MILL CREEK takes a southerly course through Cleveland's east side suburbs for its first half, its watershed becoming progressively more urbanized as the creek approaches I-480 and turns north along Broadway Avenue, then takes a sharp turn southward and into the valley to join the lower Cuyahoga River at the border between Cuyahoga Heights and Garfield Heights. From its headwaters in Beachwood and Shaker Heights, with major tributaries joining from Garfield and Maple Heights, to its outflow into the Cuyahoga River, the creek flows through 9 communities. Much of the creek's course weaves under and alongside major roadways and railroad tracks, where it has been largely undervalued as a natural setting, even ignored except when flooding sends it over its banks.
In spite of more than a century of hard use, Mill Creek is, in fact, an jewel waiting to be restored. Mill Creek Falls, the largest waterfall in Cuyahoga County, is located in the Cleveland Metroparks' Garfield Reservation. Although the area is rapidly being developed, the section where headwater streams join the main watercourse in Highland Hills still contains large areas of natural marsh and grass meadows.
Unfortunately, over the last 150 years, the growth of Greater Cleveland's industrial and commercial areas, transportation byways and residential neighborhoods have taken their toll on the Creek. The result has been vast areas where streambanks have been lined with concrete, buried in culverts beneath bridges and roads, or eroded as storm water courses over paved surfaces. Riparian corridors, floodplains and wetlands have been lost or severely fragmented.
LOCATION: Northeast Ohio, Cuyahoga County, including the communities of Beachwood, Cleveland, Cuyahoga Heights, Garfield Heights, Highland Hills, Maple Heights, North Randall, Shaker Heights and Warrensville Heights.
Drainage: Approximately 19 square miles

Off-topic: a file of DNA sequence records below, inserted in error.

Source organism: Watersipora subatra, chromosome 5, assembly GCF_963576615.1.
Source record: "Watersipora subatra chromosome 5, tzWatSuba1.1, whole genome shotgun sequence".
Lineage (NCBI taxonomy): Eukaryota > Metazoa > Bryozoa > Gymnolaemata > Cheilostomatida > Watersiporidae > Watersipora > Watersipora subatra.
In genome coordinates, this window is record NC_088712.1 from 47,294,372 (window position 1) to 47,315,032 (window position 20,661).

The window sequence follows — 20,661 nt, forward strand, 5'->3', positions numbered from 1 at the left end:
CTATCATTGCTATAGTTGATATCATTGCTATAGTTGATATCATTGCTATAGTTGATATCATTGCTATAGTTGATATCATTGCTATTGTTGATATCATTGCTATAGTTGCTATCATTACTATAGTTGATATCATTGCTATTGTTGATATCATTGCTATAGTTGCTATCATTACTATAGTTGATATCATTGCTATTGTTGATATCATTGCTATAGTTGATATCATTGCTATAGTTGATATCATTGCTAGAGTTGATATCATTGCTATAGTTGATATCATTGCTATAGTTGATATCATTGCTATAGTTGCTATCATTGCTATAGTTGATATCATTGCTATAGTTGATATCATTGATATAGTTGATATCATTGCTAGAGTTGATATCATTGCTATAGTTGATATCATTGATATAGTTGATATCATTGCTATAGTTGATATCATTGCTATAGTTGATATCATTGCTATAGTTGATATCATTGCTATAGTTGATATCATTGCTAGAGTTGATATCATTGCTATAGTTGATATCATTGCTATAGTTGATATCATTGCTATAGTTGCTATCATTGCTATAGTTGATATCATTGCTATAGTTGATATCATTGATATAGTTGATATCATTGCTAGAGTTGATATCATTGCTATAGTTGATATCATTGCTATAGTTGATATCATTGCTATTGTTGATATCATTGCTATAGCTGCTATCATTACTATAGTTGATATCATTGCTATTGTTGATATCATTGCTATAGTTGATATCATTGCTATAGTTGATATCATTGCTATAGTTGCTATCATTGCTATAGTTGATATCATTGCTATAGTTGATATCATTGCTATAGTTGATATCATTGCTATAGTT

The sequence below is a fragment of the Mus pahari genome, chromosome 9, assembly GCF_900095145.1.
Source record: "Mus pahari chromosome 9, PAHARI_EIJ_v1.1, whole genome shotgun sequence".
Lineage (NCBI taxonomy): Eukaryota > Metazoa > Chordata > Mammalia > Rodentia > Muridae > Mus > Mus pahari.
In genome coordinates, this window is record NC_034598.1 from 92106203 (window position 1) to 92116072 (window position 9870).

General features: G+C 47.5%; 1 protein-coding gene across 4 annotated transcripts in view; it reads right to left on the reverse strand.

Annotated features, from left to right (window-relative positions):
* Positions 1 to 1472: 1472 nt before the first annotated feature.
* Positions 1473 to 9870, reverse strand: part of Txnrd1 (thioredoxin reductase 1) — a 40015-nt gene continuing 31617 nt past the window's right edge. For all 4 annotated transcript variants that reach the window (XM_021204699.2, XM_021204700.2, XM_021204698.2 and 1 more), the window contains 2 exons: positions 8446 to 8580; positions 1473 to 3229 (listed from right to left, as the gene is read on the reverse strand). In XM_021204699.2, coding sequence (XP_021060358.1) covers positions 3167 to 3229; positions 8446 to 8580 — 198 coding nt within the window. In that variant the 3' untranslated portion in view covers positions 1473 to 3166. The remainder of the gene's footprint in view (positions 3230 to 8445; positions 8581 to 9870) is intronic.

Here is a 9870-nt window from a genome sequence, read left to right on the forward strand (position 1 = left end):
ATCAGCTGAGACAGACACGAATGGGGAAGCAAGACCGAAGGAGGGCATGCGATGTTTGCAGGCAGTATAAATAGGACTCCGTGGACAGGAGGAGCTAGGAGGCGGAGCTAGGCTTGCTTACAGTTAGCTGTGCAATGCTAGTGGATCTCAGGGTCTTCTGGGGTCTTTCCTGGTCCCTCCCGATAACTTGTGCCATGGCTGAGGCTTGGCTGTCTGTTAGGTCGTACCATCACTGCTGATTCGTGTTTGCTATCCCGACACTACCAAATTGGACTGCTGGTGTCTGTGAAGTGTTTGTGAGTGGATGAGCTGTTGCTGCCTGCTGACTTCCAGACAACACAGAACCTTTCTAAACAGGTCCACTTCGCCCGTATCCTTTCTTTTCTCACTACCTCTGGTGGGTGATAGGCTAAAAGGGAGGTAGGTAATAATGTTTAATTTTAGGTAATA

Length: 12.2 miles
Gradient: Average gradient of 53.5 ft/mile
Land Cover: Primarily urbanized - contains "suburbanized" areas of lawn, golf courses, "commercialized" areas of parking lots, roadways, large roofs, and "industrialized" areas of railyards and railways, and light industry.
WATERSHED-SPECIFIC CHALLENGES TO HEALTH AND FUNCTION
• Increased volumes of water from loss of habitat, tree canopy, wetlands and riparian zones, replaced by large tracts of impervious surfaces, creating faster flows into the creek, causing erosion and sedimentation, and aging common trench sewers, carrying urban runoff, creating poor water quality and degraded aquatic life.
GEOLOGY Dense subsurface soils keep water from filtering down, while looser surface soils erode easily.
WATER QUALITY Poor.
MILL CREEK WETLANDS, PRIORITIZED
Well-functioning and ample wetlands are essential pieces of a watershed's health and surface water management. In 2009, CRCPO prepared a report describing wetlands in the Mill Creek watershed and prioritizing them in terms of quality and restoration potential. These pdf files (click on each to download) include the overview of the highest ranked wetlands in the Mill Creek watershed, and files with details for each of those wetlands. The "Analysis" file includes all the identified wetlands in the watershed, with ranking data. Many of the most important wetlands in this watershed have, since this report was completed, already been filled in and developed, making it even more important to protect and improve remaining wetlands.
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